By Kanika J. Stewart-Jones, MHS St. Martin de Porres Church
The first thought I had post the conference (coupled with tears of joy, gratitude, and humility) was GOD IS GOOD!!! That felt so good writing, I feel the need to write it again GOD IS GOOD!!! To have brought me from such a dark place to being a part of such a blessed experience…and to top it off I was able to experience it with my husband and son. When I tell you GOD IS GOOD…HALLELUJAH! HALLELUJAH! HALLELUJAH!
The realization of it all started to set in at Philadelphia International Airport. It worked out that there were lots of familiar faces from Philadelphia’s Archdiocese gathering to board the same flight as my family and I were. There was an unspoken, yet defined purpose amongst all of us there. There was an openness that we all shared in addition to the Christ driven determination that said “We” will work to make the required changes in our parishes, families, and communities that is so very desperately needed.
Once there I chose the sessions that focused on racism. I made this choice because I recognized the levels of cluelessness (whether intentional or unintentional) people of non-color have. In my personal and professional lifetime, I have come across people who have no awareness of “OUR” struggles and triumphs, of our battles and defeats, and why “WE” as a people must fight onward to bring about acknowledgement, understanding, and acceptance so that process of equality can began.
While at the sessions I felt like a sponge absorbing all the information that was being given by not only the presenters, but by those in attendance as well. From the sessions, I feel like I have a good foundation to start the process of ending racism in the Catholic Church.
The highlight of the conference for me was seeing and reconnecting with sister Patricia “Patty” Chappell, SNDDEN. Anyone who attended St. Columba Catholic School or parish (now known as St. Martin de Porres) in the 1980’s will absolutely relate to what I am about to say. Seeing Sister Patty brought everything into focus for me. Her presence and message solidified my purpose for being there. See, many many, many, years ago while attending St. Columba Catholic School, in the kingdom of North Philadelphia, we were blessed with Sister Patty. She was the first black nun I had ever seen, and let me tell you, she left a lasting impact on my life. At a young age I was taught what it meant to be black and catholic from her. I was taught my roots as a catholic and my roots as an African descendant. Through her teachings and guidance I was taught how to love Christ and my culture. Through her I was taught to have pride in our walk, talk, music, and dress. She not only promoted Catholicism and “OUR” heritage with us as students but, she promoted them both with our parents and our community members as well. And forty some years later she is still doing it, but on a national level.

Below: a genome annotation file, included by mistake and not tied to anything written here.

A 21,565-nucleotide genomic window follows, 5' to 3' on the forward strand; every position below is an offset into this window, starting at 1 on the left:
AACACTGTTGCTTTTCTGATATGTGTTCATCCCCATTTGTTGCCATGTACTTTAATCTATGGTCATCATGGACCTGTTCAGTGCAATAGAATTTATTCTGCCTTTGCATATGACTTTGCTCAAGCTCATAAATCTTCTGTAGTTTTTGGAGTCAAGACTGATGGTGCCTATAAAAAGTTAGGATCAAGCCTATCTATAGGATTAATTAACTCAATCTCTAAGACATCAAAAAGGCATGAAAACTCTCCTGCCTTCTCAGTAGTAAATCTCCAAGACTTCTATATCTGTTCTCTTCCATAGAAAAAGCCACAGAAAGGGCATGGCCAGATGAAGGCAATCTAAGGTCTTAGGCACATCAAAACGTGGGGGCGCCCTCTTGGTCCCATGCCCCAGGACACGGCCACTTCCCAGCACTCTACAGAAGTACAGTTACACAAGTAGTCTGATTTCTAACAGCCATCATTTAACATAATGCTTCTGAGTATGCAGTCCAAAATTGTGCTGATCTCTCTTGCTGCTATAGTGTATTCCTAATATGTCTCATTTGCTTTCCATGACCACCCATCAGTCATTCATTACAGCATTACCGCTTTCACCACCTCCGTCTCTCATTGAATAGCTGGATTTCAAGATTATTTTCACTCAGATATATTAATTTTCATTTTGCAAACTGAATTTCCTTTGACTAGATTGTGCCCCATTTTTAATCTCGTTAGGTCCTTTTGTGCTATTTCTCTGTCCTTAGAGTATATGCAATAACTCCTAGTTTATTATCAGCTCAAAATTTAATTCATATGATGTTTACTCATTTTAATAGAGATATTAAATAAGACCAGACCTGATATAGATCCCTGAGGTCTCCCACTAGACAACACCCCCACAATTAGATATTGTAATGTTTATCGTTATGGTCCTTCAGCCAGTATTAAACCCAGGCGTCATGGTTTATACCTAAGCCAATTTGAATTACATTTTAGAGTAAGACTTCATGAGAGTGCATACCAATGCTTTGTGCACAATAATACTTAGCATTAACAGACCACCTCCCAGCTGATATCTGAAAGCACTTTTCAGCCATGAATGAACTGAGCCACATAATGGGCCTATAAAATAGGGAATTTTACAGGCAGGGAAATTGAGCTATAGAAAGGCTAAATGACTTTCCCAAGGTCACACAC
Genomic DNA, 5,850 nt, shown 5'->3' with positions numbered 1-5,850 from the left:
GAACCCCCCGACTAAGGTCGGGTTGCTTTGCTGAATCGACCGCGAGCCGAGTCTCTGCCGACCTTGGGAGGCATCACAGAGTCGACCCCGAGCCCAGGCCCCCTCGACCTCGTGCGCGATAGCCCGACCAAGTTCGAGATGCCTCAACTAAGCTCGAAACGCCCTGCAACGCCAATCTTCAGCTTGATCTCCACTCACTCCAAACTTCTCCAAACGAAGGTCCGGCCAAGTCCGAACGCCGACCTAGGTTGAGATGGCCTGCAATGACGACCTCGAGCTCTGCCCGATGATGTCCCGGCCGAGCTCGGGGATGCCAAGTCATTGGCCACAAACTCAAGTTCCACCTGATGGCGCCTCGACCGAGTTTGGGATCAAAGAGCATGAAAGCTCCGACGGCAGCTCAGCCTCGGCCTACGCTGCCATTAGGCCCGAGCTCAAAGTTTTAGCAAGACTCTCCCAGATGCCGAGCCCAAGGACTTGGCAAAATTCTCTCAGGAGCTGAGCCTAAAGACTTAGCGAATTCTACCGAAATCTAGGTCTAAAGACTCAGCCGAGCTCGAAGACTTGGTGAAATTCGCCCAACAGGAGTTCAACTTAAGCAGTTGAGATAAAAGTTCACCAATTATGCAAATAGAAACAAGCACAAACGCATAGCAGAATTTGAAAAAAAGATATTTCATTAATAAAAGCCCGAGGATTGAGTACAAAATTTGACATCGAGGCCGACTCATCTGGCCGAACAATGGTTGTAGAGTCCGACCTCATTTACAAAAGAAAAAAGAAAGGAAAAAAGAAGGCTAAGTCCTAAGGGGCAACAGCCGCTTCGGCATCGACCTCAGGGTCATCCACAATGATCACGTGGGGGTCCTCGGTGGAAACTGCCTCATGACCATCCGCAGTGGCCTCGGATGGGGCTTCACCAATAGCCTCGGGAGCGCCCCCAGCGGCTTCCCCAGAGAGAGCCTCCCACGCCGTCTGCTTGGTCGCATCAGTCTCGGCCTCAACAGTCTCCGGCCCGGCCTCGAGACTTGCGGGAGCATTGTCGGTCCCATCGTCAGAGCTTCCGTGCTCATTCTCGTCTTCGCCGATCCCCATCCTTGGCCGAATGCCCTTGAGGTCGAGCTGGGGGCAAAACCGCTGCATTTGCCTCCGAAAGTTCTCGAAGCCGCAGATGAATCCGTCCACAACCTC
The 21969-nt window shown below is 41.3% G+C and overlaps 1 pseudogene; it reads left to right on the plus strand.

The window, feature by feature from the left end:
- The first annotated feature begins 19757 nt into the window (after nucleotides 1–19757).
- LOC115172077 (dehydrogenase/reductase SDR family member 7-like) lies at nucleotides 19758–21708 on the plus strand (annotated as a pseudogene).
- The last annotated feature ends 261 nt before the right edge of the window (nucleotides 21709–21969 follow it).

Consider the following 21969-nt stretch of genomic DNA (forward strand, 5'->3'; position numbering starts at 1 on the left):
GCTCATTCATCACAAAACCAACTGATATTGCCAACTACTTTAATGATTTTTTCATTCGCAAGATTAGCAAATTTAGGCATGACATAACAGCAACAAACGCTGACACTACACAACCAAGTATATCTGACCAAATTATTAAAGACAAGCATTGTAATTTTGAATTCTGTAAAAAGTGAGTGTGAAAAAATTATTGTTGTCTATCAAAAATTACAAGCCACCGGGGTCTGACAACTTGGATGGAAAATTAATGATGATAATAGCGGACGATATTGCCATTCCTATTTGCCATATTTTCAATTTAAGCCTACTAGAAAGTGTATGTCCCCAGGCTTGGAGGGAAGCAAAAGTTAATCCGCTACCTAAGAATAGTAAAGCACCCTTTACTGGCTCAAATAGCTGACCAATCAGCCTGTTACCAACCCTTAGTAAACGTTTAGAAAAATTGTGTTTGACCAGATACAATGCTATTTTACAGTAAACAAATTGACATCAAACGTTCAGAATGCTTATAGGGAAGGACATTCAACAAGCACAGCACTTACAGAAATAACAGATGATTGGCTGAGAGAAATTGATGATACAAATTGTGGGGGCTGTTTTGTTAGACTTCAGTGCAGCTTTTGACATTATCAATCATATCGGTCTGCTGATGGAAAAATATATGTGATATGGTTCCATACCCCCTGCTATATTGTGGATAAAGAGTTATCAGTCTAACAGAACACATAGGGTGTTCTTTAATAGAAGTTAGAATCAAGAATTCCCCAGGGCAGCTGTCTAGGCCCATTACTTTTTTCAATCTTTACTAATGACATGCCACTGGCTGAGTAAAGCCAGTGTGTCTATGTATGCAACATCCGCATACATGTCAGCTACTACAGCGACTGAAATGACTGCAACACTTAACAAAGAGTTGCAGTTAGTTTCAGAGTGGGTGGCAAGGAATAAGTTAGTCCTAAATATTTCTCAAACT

I say all this to say that what we came together to illuminate or bring resolve to at the NBCC XII has long been instilled in me way before this conference. This conference was the motivating spark that I needed to aggressively become the change agent I was taught to be. Thank you Sister Patty for planting the seed!
God Bless and Harambee!